Although there is a widespread agreement on the significant inherent disparities between different phases of innovation process, current management research largely ignores the differences of innovative project phases in the prescriptions of appropriate managerial activities. Further, not much emphasis has been put on the actual practices and actions of project managers, i.e., what is it that project managers actually do to manage innovative projects on a daily basis? This study addresses this gap in our understanding by investigating the dynamism of managerial activities and variations in the challenges faced by project managers in the inherently different front-end and development phases of the innovation process. To investigate the dynamics of managerial activities and challenges in the front-end and development phases of the innovation process, this study adopted a longitudinal, multiple case study approach looking into six industrial NPD projects in a graduate level product development course spanning an entire study year at Aalto University. For the study, six project managers - three with technical educational background and three with non-technical educational background - were interviewed thrice during the project life-span: in the front-end phase, early development phase and late development phase. Altogether 18 semi-structured interviews were conducted. A total of 858 managerial activities and challenges were identified in the interview transcripts. The data analysis resulted in 19 mutually exclusive categories of managerial activities which were further classified into five main classes: 1) general project management, 2) responsibility and ownership, 3) providing a suitable context for development work, 4) establishing a climate of trust, and 5) providing support within the project group. The results of the study showed differences between managerial activities in front-end and development phases of innovation process. In the front-end phase, the managers emphasized the importance getting to know the team members, and creating a common vision and understanding, whereas the allocation and scheduling of resources was emphasized in the later development phases. The most pressing challenges varied between phases as well, with for example ideation challenges resulting from the diverse approaches of the heterogeneous team members beings a key diversity challenge in the front-end, and the integration of the offsite team members the most pressing diversity challenge in the late development phase. The largest amount of the activities was reported in the front-end phase supporting earlier studies suggesting that managerial activities tend to decline over time, and that managers tend to retain or increase team member autonomy as the project proceeds. Also, the study supports previous studies noting early phases of the project to be significant for establishing behavioural norms in order to avoid failed or mediocre projects. Further, the study revealed task-oriented managerial activities to be dominant among the interviewed managers as opposed to people-oriented activities. However, managerial approaches did not remain static throughout the project but the examples of project manager either strengthening or decreasing the initially dominant task- or people-oriented managerial approach occurred. Finally, differences between project managers with technical and nontechnical backgrounds could be found regarding for example decision-making, role and task division, and hands-on participation.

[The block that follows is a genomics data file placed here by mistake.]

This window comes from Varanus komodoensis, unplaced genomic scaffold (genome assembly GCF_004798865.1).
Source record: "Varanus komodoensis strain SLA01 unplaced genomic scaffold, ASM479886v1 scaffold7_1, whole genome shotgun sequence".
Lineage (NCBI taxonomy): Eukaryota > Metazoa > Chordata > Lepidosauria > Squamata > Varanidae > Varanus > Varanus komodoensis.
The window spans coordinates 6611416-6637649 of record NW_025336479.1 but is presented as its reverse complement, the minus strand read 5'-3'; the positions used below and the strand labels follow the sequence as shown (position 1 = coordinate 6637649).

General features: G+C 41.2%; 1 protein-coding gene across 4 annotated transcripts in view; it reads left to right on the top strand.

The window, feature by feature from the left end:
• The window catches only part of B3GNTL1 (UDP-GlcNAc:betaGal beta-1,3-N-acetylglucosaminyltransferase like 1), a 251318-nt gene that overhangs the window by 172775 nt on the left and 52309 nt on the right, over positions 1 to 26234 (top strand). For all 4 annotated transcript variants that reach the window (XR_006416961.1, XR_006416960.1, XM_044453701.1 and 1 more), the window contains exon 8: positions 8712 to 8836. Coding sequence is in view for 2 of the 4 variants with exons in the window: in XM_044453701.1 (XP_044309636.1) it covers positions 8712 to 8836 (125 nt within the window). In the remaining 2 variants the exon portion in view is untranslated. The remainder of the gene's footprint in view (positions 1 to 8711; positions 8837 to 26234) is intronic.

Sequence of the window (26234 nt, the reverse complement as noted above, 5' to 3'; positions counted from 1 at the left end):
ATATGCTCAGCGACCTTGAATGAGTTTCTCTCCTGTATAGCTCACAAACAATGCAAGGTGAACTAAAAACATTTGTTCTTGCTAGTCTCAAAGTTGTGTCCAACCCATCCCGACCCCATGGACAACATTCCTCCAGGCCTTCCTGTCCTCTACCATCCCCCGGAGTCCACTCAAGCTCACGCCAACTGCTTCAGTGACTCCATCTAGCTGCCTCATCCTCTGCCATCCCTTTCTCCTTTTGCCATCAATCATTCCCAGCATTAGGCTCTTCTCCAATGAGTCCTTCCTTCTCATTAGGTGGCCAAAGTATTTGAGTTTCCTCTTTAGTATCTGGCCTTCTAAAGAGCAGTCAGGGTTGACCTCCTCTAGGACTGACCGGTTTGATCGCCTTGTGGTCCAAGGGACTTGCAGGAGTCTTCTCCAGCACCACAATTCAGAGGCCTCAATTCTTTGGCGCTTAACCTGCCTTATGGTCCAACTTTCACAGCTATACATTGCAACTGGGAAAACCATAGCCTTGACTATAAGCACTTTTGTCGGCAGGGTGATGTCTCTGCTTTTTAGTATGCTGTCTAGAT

|Publication status||Published - 2013|
|MoE publication type||G3 Licentiate thesis|
- Front-end of innovation
- New product development
- Managerial activities
- Project management